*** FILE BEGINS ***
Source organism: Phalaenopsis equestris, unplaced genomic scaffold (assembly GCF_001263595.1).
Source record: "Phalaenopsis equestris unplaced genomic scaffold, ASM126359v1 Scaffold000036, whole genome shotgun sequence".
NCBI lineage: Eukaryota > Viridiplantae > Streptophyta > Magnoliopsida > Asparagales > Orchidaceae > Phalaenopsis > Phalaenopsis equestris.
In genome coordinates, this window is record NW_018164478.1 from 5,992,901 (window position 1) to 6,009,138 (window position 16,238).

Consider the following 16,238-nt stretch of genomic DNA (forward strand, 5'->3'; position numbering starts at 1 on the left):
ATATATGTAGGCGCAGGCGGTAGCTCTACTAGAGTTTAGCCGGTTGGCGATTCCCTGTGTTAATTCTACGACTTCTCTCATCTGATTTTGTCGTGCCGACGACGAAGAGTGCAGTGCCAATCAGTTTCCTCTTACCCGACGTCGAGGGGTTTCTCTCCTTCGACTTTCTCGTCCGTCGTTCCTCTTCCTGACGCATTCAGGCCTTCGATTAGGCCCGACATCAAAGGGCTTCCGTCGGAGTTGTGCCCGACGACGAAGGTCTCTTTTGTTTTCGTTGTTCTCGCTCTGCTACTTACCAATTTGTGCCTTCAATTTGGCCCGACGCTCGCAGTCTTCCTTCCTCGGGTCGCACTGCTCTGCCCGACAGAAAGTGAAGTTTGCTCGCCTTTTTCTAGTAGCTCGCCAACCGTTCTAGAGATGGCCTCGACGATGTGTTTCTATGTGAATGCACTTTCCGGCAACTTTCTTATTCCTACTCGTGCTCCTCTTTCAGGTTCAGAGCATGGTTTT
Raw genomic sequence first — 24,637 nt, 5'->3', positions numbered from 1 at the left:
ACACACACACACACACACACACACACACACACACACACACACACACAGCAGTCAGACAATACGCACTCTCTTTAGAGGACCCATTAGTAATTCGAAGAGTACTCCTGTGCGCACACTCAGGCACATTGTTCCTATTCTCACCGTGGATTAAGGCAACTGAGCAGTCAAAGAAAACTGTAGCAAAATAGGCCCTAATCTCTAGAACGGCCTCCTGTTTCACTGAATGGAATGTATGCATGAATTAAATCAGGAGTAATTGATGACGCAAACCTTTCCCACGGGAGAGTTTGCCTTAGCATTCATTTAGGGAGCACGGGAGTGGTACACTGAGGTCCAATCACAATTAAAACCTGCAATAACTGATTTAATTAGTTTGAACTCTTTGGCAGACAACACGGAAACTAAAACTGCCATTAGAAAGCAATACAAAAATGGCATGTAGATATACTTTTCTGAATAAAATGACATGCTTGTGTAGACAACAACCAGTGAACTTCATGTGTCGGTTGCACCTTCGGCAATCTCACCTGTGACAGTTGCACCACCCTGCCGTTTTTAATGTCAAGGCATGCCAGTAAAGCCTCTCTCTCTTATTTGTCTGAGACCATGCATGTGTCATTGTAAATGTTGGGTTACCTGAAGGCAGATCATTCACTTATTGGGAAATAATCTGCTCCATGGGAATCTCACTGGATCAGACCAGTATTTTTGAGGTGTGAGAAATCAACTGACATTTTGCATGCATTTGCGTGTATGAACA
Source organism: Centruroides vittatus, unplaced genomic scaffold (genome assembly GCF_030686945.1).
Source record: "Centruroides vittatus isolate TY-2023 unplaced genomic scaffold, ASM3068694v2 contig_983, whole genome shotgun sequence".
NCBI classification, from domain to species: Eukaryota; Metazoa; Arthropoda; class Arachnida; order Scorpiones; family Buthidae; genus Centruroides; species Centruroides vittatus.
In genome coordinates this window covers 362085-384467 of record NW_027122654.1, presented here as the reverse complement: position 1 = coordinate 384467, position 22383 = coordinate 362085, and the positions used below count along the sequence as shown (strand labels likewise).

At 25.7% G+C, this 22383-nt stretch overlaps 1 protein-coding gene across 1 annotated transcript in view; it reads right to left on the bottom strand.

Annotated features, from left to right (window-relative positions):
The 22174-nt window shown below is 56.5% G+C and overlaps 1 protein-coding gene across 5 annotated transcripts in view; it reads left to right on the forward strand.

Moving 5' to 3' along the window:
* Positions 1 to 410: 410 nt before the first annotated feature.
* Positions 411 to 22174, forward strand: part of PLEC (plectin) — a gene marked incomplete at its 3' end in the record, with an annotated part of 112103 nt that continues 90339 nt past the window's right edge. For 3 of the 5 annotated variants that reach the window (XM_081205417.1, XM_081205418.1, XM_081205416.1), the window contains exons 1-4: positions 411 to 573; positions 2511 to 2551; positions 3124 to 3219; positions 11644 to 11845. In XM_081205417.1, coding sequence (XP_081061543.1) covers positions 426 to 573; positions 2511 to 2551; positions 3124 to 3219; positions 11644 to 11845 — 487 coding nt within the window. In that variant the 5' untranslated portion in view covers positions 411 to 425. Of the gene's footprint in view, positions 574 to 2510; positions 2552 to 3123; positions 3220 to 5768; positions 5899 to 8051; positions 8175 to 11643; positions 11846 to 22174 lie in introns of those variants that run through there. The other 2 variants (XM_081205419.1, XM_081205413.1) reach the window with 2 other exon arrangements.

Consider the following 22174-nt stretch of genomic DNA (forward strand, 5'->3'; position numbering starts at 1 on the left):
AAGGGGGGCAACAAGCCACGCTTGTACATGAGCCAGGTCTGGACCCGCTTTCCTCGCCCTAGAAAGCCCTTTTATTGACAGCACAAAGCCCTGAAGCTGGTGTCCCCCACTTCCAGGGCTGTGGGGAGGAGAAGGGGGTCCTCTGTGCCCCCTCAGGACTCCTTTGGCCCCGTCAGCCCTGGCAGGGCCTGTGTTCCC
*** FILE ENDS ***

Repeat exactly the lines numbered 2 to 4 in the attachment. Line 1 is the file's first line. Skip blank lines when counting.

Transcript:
Source record: "Phalaenopsis equestris unplaced genomic scaffold, ASM126359v1 Scaffold000036, whole genome shotgun sequence".
NCBI lineage: Eukaryota > Viridiplantae > Streptophyta > Magnoliopsida > Asparagales > Orchidaceae > Phalaenopsis > Phalaenopsis equestris.
In genome coordinates, this window is record NW_018164478.1 from 5,992,901 (window position 1) to 6,009,138 (window position 16,238).